But, as with most of these RAW games, scoring is better when things are crossed off first, so you’ll always be choosing between rushing for certain things versus playing it safe and leaving yourself options.  The treasure chests can give you a bit more flexibility, but sometimes even going to get a chest might pull you off the direct path to your objective(s)!

If you are looking for a Roll and Write game that is more than just a trifle, this might be the one for you.  The theme is a little more concrete than some of the abstract “put a number in this box” RAWs, and that will also be a positive for some.  With four different boards to play, there is plenty of variety in the box, and they do give you a lot of sheets to play on, so it will be a long while before you run out.

For you collectors, I’ll warn you now that this is a new alea box size, and it does have a number “1” on the side.  So, I guess there is a new series of games you’ll have to collect!

Ratings from the Opinionated Gamers

  • I love it!
  • I like it. Dale Y
  • Neutral.
  • Not for me… 

About Dale Yu

Dale Yu is the Editor of the Opinionated Gamers. He can occasionally be found working as a volunteer administrator for BoardGameGeek, and he previously wrote for BoardGame News.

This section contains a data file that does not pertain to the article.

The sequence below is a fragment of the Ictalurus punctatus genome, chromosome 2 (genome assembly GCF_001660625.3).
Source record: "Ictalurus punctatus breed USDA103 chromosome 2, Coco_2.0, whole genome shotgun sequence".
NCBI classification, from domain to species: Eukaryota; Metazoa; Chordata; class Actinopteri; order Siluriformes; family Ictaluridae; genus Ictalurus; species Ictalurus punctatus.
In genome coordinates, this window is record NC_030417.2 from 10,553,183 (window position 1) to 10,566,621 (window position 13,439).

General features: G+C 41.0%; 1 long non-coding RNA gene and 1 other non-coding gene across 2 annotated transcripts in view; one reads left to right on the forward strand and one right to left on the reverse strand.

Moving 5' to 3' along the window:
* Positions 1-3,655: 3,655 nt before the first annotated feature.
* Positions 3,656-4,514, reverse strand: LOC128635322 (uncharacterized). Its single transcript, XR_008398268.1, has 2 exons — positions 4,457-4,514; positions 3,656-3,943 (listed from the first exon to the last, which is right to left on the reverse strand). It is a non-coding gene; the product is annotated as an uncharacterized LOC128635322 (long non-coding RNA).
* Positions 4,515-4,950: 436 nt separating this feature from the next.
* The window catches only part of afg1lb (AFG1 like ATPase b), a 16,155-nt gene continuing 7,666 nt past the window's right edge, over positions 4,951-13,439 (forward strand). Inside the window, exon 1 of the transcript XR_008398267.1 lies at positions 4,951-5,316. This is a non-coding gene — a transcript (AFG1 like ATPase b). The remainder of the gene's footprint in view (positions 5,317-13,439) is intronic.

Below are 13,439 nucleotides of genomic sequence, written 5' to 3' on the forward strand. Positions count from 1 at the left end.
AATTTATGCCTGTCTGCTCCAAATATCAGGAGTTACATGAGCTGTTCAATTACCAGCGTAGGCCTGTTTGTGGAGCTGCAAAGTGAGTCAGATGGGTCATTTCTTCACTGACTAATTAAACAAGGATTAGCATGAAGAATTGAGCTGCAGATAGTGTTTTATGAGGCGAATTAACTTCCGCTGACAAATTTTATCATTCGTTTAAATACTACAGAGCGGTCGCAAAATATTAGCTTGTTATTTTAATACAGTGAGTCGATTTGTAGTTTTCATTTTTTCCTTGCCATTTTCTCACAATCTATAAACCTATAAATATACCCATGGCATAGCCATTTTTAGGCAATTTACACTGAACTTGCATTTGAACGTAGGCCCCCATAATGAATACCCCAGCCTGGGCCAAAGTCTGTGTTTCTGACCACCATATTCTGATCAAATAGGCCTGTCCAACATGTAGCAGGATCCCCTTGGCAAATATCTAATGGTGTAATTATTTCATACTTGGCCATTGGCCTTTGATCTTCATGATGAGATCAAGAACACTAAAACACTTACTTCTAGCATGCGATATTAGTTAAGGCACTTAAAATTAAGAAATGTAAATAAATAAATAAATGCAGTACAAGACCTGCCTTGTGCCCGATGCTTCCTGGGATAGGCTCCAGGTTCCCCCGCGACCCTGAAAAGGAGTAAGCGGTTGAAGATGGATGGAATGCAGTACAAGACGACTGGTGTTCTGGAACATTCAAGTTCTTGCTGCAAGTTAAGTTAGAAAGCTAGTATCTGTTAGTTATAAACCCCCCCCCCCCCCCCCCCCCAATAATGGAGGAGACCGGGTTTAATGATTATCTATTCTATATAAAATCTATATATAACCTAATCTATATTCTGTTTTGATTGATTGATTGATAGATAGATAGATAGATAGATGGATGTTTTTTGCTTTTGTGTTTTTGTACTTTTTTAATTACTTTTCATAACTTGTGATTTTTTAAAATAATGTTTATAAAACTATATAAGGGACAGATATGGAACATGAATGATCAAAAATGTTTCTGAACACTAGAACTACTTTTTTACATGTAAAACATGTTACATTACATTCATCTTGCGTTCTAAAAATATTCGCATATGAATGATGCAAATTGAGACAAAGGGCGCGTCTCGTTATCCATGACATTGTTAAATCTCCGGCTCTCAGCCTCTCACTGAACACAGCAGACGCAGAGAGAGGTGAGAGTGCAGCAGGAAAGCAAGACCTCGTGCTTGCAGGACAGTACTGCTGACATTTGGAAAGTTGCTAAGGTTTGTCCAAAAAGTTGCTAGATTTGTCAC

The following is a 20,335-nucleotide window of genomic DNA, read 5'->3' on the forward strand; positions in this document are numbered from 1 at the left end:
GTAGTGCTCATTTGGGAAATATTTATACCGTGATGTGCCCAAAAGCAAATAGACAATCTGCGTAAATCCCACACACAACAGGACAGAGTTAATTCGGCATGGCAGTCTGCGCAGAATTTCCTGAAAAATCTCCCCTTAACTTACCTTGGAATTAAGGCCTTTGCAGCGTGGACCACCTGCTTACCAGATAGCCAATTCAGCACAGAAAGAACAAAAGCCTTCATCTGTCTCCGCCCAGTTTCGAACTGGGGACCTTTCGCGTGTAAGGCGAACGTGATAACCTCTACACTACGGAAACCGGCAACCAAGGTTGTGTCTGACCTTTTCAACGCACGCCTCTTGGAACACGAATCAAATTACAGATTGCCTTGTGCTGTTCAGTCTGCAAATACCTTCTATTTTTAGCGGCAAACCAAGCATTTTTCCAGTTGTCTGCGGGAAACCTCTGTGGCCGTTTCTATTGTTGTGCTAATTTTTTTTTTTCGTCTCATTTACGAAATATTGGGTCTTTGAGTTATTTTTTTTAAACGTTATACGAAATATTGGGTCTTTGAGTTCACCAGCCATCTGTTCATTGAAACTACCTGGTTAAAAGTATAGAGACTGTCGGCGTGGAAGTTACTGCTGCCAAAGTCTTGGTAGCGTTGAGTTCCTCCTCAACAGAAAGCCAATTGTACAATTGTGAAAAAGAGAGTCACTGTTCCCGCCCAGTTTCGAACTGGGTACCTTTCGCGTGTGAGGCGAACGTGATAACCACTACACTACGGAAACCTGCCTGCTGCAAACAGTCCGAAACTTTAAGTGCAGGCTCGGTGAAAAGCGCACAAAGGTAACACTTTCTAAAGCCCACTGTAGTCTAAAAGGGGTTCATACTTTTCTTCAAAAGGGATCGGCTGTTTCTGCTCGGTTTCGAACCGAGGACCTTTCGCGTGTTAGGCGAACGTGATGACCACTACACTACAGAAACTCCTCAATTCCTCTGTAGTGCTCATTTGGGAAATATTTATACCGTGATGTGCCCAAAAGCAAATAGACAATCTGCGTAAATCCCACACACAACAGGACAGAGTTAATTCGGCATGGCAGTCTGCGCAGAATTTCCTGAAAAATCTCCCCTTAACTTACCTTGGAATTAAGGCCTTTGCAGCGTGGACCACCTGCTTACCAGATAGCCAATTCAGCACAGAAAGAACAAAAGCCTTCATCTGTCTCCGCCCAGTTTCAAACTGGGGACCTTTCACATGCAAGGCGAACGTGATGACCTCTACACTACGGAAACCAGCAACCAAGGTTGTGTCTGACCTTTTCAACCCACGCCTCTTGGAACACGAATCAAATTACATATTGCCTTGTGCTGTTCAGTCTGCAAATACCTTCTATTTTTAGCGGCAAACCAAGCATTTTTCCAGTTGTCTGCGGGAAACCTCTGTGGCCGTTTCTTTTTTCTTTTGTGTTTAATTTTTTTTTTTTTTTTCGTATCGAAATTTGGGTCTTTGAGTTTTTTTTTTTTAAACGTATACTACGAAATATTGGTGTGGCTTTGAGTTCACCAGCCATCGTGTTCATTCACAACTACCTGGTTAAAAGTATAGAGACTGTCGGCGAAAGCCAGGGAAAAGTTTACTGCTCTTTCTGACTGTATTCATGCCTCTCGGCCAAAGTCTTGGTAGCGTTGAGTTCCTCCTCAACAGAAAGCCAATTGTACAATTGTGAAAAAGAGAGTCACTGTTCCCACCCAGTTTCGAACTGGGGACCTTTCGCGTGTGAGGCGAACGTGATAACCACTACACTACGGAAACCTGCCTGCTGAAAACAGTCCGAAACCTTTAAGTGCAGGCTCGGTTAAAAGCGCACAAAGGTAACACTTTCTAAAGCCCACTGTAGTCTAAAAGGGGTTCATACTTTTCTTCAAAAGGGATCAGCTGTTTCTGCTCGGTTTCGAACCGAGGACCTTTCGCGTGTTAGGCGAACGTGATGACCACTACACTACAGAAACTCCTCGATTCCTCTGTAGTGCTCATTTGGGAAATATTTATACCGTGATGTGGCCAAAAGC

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3 Responses to Dale Yu: Review of Dungeons, Dice & Danger

  1. cggritt says:

    André Maack has confirmed that the game end condition in the English translation is incorrect. The game ends when, across all players, all the monsters have been defeated. This speeds the game up considerably.

  2. Chris Gritt says:

    André Maack has confirmed that the game end condition in the English rule book was mis-translated. The game ends when, across all players, all the monsters have been defeated at least once. This speeds things up considerably!